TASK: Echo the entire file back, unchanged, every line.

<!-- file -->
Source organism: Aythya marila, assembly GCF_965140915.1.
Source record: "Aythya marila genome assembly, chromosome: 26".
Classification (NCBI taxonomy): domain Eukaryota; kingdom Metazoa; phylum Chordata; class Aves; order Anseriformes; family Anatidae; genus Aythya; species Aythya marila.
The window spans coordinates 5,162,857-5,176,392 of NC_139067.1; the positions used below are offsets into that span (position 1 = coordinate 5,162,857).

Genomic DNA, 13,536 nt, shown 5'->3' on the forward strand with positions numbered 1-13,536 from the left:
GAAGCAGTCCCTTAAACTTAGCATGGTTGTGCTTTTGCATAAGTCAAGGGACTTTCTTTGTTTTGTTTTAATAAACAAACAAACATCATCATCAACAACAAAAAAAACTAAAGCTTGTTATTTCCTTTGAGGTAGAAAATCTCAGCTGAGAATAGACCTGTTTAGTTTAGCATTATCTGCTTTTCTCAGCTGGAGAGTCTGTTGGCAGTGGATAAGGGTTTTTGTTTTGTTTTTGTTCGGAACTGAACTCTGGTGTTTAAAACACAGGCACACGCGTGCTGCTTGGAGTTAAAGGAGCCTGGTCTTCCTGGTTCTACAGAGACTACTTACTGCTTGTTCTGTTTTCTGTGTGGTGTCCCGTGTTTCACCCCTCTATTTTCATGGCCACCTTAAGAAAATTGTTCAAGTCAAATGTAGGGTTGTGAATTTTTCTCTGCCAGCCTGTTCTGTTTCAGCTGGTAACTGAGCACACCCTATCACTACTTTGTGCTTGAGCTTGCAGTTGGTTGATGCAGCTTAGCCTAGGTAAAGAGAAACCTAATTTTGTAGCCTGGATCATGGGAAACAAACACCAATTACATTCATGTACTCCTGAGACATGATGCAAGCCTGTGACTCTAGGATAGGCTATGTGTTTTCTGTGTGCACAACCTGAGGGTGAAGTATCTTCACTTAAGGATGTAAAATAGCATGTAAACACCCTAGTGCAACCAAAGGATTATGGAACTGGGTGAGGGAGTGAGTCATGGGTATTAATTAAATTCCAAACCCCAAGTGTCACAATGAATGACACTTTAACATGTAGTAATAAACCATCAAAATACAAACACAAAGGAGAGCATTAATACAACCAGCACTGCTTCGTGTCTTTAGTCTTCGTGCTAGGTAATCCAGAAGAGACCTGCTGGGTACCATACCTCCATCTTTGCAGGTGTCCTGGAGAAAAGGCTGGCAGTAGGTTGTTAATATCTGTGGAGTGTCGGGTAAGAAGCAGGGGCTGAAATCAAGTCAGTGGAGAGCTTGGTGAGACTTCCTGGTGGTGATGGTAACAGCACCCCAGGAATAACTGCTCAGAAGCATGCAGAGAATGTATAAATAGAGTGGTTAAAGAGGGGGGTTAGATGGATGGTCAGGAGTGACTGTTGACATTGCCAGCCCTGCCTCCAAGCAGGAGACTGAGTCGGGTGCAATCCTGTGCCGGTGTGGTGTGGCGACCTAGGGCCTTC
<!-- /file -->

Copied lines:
Source organism: Aythya marila, assembly GCF_965140915.1.
Source record: "Aythya marila genome assembly, chromosome: 26".
Classification (NCBI taxonomy): domain Eukaryota; kingdom Metazoa; phylum Chordata; class Aves; order Anseriformes; family Anatidae; genus Aythya; species Aythya marila.
The window spans coordinates 5,162,857-5,176,392 of NC_139067.1; the positions used below are offsets into that span (position 1 = coordinate 5,162,857).

Genomic DNA, 13,536 nt, shown 5'->3' on the forward strand with positions numbered 1-13,536 from the left:
GAAGCAGTCCCTTAAACTTAGCATGGTTGTGCTTTTGCATAAGTCAAGGGACTTTCTTTGTTTTGTTTTAATAAACAAACAAACATCATCATCAACAACAAAAAAAACTAAAGCTTGTTATTTCCTTTGAGGTAGAAAATCTCAGCTGAGAATAGACCTGTTTAGTTTAGCATTATCTGCTTTTCTCAGCTGGAGAGTCTGTTGGCAGTGGATAAGGGTTTTTGTTTTGTTTTTGTTCGGAACTGAACTCTGGTGTTTAAAACACAGGCACACGCGTGCTGCTTGGAGTTAAAGGAGCCTGGTCTTCCTGGTTCTACAGAGACTACTTACTGCTTGTTCTGTTTTCTGTGTGGTGTCCCGTGTTTCACCCCTCTATTTTCATGGCCACCTTAAGAAAATTGTTCAAGTCAAATGTAGGGTTGTGAATTTTTCTCTGCCAGCCTGTTCTGTTTCAGCTGGTAACTGAGCACACCCTATCACTACTTTGTGCTTGAGCTTGCAGTTGGTTGATGCAGCTTAGCCTAGGTAAAGAGAAACCTAATTTTGTAGCCTGGATCATGGGAAACAAACACCAATTACATTCATGTACTCCTGAGACATGATGCAAGCCTGTGACTCTAGGATAGGCTATGTGTTTTCTGTGTGCACAACCTGAGGGTGAAGTATCTTCACTTAAGGATGTAAAATAGCATGTAAACACCCTAGTGCAACCAAAGGATTATGGAACTGGGTGAGGGAGTGAGTCATGGGTATTAATTAAATTCCAAACCCCAAGTGTCACAATGAATGACACTTTAACATGTAGTAATAAACCATCAAAATACAAACACAAAGGAGAGCATTAATACAACCAGCACTGCTTCGTGTCTTTAGTCTTCGTGCTAGGTAATCCAGAAGAGACCTGCTGGGTACCATACCTCCATCTTTGCAGGTGTCCTGGAGAAAAGGCTGGCAGTAGGTTGTTAATATCTGTGGAGTGTCGGGTAAGAAGCAGGGGCTGAAATCAAGTCAGTGGAGAGCTTGGTGAGACTTCCTGGTGGTGATGGTAACAGCACCCCAGGAATAACTGCTCAGAAGCATGCAGAGAATGTATAAATAGAGTGGTTAAAGAGGGGGGTTAGATGGATGGTCAGGAGTGACTGTTGACATTGCCAGCCCTGCCTCCAAGCAGGAGACTGAGTCGGGTGCAATCCTGTGCCGGTGTGGTGTGGCGACCTAGGGCCTTC